In the MacDailyNews opinion section, SteveJack writes, “PCWorld.com, sporting the masthead ‘technology advice you can trust,’ has an article by Rebecca Freed entitled, ‘Mini-Mac: The Smallest PowerBook Yet.’ All well and good, so far, but (you knew there had to be a ‘but’), the subtitle states, ‘Apple’s subnotebook is a sleek, flawed beauty.'”
“‘Flawed’ may be as far as most Wintel PC Sufferers read as they ‘left-click’ away. Which may be a good thing actually, since Freed manages to somewhat skillfully denigrate the PowerBook with which she obviously can’t find many issues of consequence.”
Full article here.
As a journalism teacher, I am appalled by what passes as professional journalism in some media today. The Ford article is a prime example of problem. While she does, in fact, work for a company that by its very nature endorses another platform, a legitimate review should at least try to be substantive. I suggest reading Tony Smith’s review, “Apple 12in PowerBook G4” (posted on MacDailyNews 01/04/2003). Perhaps the major difference here is that Smith works for a newspaper, not a special interest magazine.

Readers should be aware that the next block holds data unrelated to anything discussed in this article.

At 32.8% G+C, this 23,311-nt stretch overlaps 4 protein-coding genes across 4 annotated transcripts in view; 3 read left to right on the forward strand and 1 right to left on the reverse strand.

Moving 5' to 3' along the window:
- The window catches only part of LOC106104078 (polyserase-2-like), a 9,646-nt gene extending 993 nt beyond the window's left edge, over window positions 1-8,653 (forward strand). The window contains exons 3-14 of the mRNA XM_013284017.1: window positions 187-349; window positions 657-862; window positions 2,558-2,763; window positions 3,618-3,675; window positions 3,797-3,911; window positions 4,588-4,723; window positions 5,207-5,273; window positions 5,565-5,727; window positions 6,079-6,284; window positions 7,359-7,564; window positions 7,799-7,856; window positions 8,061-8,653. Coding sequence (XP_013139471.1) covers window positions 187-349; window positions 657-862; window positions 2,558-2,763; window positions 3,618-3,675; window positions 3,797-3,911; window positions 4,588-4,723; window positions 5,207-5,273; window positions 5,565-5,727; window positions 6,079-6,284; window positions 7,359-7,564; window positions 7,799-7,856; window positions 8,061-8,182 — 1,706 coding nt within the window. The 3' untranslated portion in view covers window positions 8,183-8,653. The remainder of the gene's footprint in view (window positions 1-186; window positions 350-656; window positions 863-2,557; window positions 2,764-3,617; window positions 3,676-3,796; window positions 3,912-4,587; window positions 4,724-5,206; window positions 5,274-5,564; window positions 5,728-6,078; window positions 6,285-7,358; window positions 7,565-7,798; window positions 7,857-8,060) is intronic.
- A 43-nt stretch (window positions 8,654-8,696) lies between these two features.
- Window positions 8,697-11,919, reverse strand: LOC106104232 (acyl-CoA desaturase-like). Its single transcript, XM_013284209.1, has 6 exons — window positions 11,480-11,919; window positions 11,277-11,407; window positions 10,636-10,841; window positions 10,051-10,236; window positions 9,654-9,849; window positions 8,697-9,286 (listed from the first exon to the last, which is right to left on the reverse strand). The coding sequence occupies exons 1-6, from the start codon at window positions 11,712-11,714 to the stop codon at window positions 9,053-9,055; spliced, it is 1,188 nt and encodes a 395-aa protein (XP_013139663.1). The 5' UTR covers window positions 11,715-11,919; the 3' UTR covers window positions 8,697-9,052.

Anyone shopping for a computer should never base a decision on a single review regardless of the writer or platform. Certainly, consumers should never base that decision on reviews that are devoid of any real techincal information or real-life user experience. A “review” is an opinion piece and opinions vary. It would be nice, however, if “professional journalists” would generate INFORMED opinions worthy of consideration.
I love my 12-inch Powerbook, especially the fantastic keyboard, Apple’s best ever. But the point about the trackpad button is right on. It’s not good, and sometimes it is sticky. And I wish the lid closed tighter; I suspect the gap is a product of thin, light materials. Otherwise, the machine is fabulous. And the screen size? A PC weanie in my office commented on its smallness. I WANTED small and portable, and that’s what I got. I miss nothing.